A fine windless day for batting, and there were big groups of Gould’s in many boxes. This is C43. When I arrived Steve’s team was at their first box.
Some boxes had the seasonal abundance of bat fly pupae attached to interior walls, awaiting victims.
Avril Hanbidge in my team had to leave early
Each February, we get many adolescent bats who are easily spooked, and fly out of their roosts en masse as they hear a ladder approaching. It happened at 8 boxes this month, with an estimated 112 bats flying in circles around the flat, then rearranging themselves into new boxes. We recaptured some. This Freetail once had 28 Gould’s with it, but all flew out on our approach.
The processing team arrived while we were still emptying boxes, opened up and got to work
Steve had asked for several laptops to be brought along, to display the complete record of bat capture to reduce the recording error rate, which worked very well.
Lindy assessed bats, banded some, and had Andrew as a scribe.
Steve microchipped a Freetail and several Gould’s and took many genetic samples.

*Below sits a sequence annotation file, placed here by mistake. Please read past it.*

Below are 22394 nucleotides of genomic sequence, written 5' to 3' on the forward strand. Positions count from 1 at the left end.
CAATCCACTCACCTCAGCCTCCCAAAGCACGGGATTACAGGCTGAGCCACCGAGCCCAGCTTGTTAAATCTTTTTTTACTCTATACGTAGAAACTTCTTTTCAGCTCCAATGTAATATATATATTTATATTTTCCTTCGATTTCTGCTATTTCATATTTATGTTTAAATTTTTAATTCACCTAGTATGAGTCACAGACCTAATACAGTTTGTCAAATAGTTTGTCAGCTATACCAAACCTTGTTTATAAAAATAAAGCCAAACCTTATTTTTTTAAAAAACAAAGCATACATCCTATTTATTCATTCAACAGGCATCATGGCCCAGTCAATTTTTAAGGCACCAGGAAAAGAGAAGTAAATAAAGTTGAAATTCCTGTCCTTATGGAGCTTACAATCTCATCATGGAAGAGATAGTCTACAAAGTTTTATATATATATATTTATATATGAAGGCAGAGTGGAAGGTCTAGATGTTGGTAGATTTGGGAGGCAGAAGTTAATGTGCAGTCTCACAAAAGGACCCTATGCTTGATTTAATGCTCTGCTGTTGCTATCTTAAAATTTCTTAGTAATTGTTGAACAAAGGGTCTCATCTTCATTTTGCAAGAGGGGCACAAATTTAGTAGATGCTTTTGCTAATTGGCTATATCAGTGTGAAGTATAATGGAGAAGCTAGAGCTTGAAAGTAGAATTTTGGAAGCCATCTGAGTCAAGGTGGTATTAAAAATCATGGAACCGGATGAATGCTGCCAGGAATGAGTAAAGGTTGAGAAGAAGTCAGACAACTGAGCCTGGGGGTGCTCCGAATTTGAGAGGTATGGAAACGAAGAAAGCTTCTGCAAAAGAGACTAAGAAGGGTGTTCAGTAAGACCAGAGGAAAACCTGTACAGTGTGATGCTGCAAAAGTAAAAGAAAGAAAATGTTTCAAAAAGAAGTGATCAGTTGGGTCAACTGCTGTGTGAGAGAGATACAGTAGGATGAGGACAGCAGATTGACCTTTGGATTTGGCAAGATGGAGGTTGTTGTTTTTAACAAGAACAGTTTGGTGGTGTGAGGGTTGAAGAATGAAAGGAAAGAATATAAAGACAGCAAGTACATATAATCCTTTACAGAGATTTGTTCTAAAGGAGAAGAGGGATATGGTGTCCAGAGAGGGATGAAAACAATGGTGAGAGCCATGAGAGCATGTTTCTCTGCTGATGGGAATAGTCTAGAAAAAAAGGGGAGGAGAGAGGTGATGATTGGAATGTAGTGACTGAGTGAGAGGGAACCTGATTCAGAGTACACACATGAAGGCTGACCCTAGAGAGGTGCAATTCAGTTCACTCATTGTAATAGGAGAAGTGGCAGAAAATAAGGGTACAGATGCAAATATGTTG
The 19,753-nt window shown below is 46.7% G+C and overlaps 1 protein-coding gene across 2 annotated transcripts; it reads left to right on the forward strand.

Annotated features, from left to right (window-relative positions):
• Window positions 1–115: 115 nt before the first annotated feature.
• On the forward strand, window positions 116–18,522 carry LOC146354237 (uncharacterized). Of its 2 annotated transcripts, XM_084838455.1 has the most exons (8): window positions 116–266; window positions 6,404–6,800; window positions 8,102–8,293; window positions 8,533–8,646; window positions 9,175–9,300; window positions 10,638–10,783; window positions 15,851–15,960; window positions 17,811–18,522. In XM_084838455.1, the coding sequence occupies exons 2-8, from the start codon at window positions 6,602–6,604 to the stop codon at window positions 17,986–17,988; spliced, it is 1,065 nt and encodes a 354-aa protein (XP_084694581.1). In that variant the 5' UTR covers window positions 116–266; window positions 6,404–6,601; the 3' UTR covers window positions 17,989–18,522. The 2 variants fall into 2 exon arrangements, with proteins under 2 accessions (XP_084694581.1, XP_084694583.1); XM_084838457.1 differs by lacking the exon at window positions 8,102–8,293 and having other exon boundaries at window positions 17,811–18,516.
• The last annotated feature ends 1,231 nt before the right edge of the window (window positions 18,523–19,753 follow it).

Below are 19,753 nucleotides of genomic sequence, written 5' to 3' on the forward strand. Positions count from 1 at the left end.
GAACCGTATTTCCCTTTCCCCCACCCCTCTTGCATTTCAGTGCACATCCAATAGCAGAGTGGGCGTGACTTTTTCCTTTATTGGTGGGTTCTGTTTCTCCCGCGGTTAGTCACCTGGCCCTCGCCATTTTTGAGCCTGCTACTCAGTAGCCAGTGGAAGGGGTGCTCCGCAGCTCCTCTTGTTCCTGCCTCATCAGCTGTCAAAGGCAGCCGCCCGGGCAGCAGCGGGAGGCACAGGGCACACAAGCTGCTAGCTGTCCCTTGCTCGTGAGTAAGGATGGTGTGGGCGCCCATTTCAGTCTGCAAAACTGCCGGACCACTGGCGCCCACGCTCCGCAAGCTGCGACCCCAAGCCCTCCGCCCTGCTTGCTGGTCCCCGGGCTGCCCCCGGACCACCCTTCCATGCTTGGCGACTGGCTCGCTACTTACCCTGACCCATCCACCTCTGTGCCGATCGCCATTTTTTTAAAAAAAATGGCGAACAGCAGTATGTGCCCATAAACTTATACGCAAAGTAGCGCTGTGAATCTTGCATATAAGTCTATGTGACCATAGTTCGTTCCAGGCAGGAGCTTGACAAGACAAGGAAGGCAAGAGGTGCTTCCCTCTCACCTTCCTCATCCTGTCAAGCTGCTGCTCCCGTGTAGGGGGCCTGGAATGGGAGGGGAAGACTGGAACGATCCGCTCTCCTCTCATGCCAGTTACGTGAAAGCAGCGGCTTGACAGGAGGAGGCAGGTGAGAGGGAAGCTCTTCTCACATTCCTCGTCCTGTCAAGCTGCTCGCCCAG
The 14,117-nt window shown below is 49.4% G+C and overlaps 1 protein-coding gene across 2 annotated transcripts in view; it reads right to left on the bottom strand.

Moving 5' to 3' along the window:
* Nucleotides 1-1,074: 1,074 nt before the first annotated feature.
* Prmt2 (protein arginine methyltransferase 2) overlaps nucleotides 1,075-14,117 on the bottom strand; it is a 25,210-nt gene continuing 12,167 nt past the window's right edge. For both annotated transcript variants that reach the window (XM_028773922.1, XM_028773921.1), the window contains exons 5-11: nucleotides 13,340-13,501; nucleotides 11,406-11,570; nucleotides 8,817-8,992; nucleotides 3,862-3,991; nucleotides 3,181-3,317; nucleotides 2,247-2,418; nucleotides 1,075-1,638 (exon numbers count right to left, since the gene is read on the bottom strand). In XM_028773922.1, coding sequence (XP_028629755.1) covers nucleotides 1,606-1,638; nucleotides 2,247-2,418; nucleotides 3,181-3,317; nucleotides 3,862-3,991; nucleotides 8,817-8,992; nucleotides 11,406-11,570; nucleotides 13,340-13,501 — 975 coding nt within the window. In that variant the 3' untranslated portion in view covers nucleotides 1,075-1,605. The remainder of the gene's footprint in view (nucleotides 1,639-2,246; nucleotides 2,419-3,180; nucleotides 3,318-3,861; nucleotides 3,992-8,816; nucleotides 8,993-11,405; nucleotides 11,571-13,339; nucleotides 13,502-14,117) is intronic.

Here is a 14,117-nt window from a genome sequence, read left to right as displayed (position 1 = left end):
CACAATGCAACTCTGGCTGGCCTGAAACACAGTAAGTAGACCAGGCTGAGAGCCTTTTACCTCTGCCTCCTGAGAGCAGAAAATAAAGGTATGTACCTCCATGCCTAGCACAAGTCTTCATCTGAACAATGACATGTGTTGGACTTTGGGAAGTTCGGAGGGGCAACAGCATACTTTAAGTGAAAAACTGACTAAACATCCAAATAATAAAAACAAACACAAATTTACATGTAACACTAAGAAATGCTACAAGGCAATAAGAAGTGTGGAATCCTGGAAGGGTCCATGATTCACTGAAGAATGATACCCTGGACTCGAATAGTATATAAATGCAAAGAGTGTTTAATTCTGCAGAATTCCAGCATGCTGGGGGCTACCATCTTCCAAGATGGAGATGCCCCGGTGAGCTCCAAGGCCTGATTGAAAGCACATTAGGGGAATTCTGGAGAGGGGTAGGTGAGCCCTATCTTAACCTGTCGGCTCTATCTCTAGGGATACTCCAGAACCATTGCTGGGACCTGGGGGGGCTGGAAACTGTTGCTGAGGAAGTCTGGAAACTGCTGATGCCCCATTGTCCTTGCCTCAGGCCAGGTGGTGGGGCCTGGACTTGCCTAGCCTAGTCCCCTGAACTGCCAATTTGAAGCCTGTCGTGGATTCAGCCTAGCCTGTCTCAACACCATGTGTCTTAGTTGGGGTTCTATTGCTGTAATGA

I scribed for Caroline Durre and Emmi Scherlies. Desk lamps for assessing adult/juvenile status were very helpful
Emmi took away most of our bat bags at evening’s end, to use in her Naracoorte project on Bentwing bats.
Michelle Toomey scribed for Amanda Bush
Doug Hoather is a new member of Friends of Organ Pipes who has become very interested in our bat project, and scribed for Michael Gooch.
Several people brought contributions to the feast. The visitor centre was very busy with bat assessing, micro-chipping, labeling and storing of genetic samples and checking of bat reproductive history, until just on 9 p.m., when Emmi and Amanda went with me down into the valley to release bats from multitudes of calico bags. Steve was still taking samples from the last few, which were released on the escarpment behind the VC.